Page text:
Burnley College to strike for three days from Tuesday in dispute over low pay

Staff at Burnley College will begin three consecutive days of strike action tomorrow (Tuesday) in a dispute over low pay, confirmed the University and College Union.

Staff at the colleges will be on picket lines every morning of strike action. Burnley staff will also picket their college from 4pm tomorrow (Tuesday) to coincide with the college’s open evening. UCU president Janet Farrar will join the City of Liverpool College picket on Tuesday morning.

Meanwhile, staff at Blackburn and West Lancashire colleges are also set to strike over low pay from Thursday alongside 24 other colleges across England.

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The strikes amount to the biggest wave of industrial action ever to hit English colleges with around 4,000 staff on strike and tens of thousands of students being impacted. It comes during the worst cost of living crisis in living memory and after more than a decade of low pay has seen further education staff salaries fall 35% behind inflation since 2009. RPI is currently 12.3%, UCU is demanding pay rises that reflect the increases in the cost of living.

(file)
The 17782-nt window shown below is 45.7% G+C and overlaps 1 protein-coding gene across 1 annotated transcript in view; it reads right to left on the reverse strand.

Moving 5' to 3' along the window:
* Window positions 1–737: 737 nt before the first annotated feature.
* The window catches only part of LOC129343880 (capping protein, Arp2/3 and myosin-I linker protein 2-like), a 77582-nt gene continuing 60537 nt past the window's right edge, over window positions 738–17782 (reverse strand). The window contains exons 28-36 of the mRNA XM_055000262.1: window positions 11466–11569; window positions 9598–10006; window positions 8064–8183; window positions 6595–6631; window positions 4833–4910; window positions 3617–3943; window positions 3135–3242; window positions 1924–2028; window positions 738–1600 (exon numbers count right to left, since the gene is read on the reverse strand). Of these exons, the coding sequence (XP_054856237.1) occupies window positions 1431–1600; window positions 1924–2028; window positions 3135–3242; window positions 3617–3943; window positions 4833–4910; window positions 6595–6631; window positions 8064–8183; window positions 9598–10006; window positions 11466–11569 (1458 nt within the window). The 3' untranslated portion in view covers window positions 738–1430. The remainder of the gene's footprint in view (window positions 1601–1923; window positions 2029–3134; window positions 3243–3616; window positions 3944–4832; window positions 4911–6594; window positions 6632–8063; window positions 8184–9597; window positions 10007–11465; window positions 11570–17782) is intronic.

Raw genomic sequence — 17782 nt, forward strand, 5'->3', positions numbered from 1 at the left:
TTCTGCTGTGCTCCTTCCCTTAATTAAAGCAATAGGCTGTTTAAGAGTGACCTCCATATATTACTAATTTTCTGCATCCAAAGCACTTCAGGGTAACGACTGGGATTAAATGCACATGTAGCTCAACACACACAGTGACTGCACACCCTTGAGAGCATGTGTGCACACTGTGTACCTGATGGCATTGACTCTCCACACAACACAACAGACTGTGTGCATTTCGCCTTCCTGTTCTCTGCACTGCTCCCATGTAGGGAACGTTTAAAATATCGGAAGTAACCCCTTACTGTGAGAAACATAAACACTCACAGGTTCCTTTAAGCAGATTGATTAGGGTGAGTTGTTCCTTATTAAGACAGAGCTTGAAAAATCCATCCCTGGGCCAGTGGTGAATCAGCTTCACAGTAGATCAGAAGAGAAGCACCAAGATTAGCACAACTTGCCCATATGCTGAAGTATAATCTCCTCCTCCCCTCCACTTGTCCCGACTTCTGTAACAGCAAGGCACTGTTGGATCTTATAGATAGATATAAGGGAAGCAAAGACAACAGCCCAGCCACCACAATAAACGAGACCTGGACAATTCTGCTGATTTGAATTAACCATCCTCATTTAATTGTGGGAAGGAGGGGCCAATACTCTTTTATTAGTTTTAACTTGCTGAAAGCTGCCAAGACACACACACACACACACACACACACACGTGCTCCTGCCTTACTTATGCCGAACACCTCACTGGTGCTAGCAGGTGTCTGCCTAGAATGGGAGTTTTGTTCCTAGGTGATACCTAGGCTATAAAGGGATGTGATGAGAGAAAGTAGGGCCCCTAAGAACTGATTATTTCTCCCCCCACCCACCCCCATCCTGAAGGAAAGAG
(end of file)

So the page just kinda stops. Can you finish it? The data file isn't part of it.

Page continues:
Exterior of Burnley College Sixth Form in Burnley

The Department for Education has announced £1.6bn in extra funding for further education and UCU estimates that colleges already have an additional £400m that is available to spend on staff compared with 2019-20.

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Burnley College UCU staff will strike for two days over low pay dispute
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This summer the UCU produced a report showing that the vast majority of college staff are financially insecure, impacting the mental health of more than eight in 10 with many being forced to skip meals and restrict hot water use to save money. Seven in 10 said they will leave the sector unless pay and working conditions improve.

UCU regional official Martyn Moss said: "Further education staff are taking unprecedented levels of strike action because they have no other choice. Twelve years of real-term wage cuts have left them ill-prepared for the cost of living crisis and they urgently need a pay rise.

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“Where employers make serious offers that meaningfully raise pay we will put them to our members. The money is there to make fair pay offers and employers need to do so, otherwise they will see continued disruption.”